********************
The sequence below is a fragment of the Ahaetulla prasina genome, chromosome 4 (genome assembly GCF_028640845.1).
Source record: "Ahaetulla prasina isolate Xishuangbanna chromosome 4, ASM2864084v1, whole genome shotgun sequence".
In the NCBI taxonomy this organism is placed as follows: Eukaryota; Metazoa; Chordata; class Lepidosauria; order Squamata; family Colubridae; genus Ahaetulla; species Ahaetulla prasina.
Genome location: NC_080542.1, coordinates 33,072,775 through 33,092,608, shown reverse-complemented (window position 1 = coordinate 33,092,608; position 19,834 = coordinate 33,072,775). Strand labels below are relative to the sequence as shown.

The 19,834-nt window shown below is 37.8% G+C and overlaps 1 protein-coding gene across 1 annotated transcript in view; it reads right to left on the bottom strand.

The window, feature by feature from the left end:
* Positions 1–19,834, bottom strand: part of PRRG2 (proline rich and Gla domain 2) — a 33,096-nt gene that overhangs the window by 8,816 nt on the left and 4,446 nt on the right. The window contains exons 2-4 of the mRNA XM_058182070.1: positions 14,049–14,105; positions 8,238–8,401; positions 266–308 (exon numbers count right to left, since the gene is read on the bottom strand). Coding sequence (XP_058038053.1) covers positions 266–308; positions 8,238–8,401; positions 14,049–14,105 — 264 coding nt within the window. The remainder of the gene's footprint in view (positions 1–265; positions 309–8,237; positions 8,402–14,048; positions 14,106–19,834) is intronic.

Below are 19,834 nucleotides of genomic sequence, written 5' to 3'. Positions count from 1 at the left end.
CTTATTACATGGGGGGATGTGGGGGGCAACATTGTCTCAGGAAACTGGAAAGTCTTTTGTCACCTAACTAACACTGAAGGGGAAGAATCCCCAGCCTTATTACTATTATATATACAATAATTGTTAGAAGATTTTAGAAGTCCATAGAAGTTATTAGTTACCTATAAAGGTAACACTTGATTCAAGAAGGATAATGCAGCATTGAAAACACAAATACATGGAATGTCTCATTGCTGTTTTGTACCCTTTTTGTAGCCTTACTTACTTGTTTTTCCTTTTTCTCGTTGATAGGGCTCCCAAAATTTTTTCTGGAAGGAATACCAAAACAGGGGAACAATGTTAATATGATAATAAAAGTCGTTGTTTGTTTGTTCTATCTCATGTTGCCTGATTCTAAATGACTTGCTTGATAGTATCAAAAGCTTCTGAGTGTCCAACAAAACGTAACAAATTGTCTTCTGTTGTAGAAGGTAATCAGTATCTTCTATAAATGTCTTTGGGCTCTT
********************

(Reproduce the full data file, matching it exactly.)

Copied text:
The sequence below is a fragment of the Ahaetulla prasina genome, chromosome 4 (genome assembly GCF_028640845.1).
Source record: "Ahaetulla prasina isolate Xishuangbanna chromosome 4, ASM2864084v1, whole genome shotgun sequence".
In the NCBI taxonomy this organism is placed as follows: Eukaryota; Metazoa; Chordata; class Lepidosauria; order Squamata; family Colubridae; genus Ahaetulla; species Ahaetulla prasina.
Genome location: NC_080542.1, coordinates 33,072,775 through 33,092,608, shown reverse-complemented (window position 1 = coordinate 33,092,608; position 19,834 = coordinate 33,072,775). Strand labels below are relative to the sequence as shown.

The 19,834-nt window shown below is 37.8% G+C and overlaps 1 protein-coding gene across 1 annotated transcript in view; it reads right to left on the bottom strand.

The window, feature by feature from the left end:
* Positions 1–19,834, bottom strand: part of PRRG2 (proline rich and Gla domain 2) — a 33,096-nt gene that overhangs the window by 8,816 nt on the left and 4,446 nt on the right. The window contains exons 2-4 of the mRNA XM_058182070.1: positions 14,049–14,105; positions 8,238–8,401; positions 266–308 (exon numbers count right to left, since the gene is read on the bottom strand). Coding sequence (XP_058038053.1) covers positions 266–308; positions 8,238–8,401; positions 14,049–14,105 — 264 coding nt within the window. The remainder of the gene's footprint in view (positions 1–265; positions 309–8,237; positions 8,402–14,048; positions 14,106–19,834) is intronic.

Below are 19,834 nucleotides of genomic sequence, written 5' to 3'. Positions count from 1 at the left end.
CTTATTACATGGGGGGATGTGGGGGGCAACATTGTCTCAGGAAACTGGAAAGTCTTTTGTCACCTAACTAACACTGAAGGGGAAGAATCCCCAGCCTTATTACTATTATATATACAATAATTGTTAGAAGATTTTAGAAGTCCATAGAAGTTATTAGTTACCTATAAAGGTAACACTTGATTCAAGAAGGATAATGCAGCATTGAAAACACAAATACATGGAATGTCTCATTGCTGTTTTGTACCCTTTTTGTAGCCTTACTTACTTGTTTTTCCTTTTTCTCGTTGATAGGGCTCCCAAAATTTTTTCTGGAAGGAATACCAAAACAGGGGAACAATGTTAATATGATAATAAAAGTCGTTGTTTGTTTGTTCTATCTCATGTTGCCTGATTCTAAATGACTTGCTTGATAGTATCAAAAGCTTCTGAGTGTCCAACAAAACGTAACAAATTGTCTTCTGTTGTAGAAGGTAATCAGTATCTTCTATAAATGTCTTTGGGCTCTT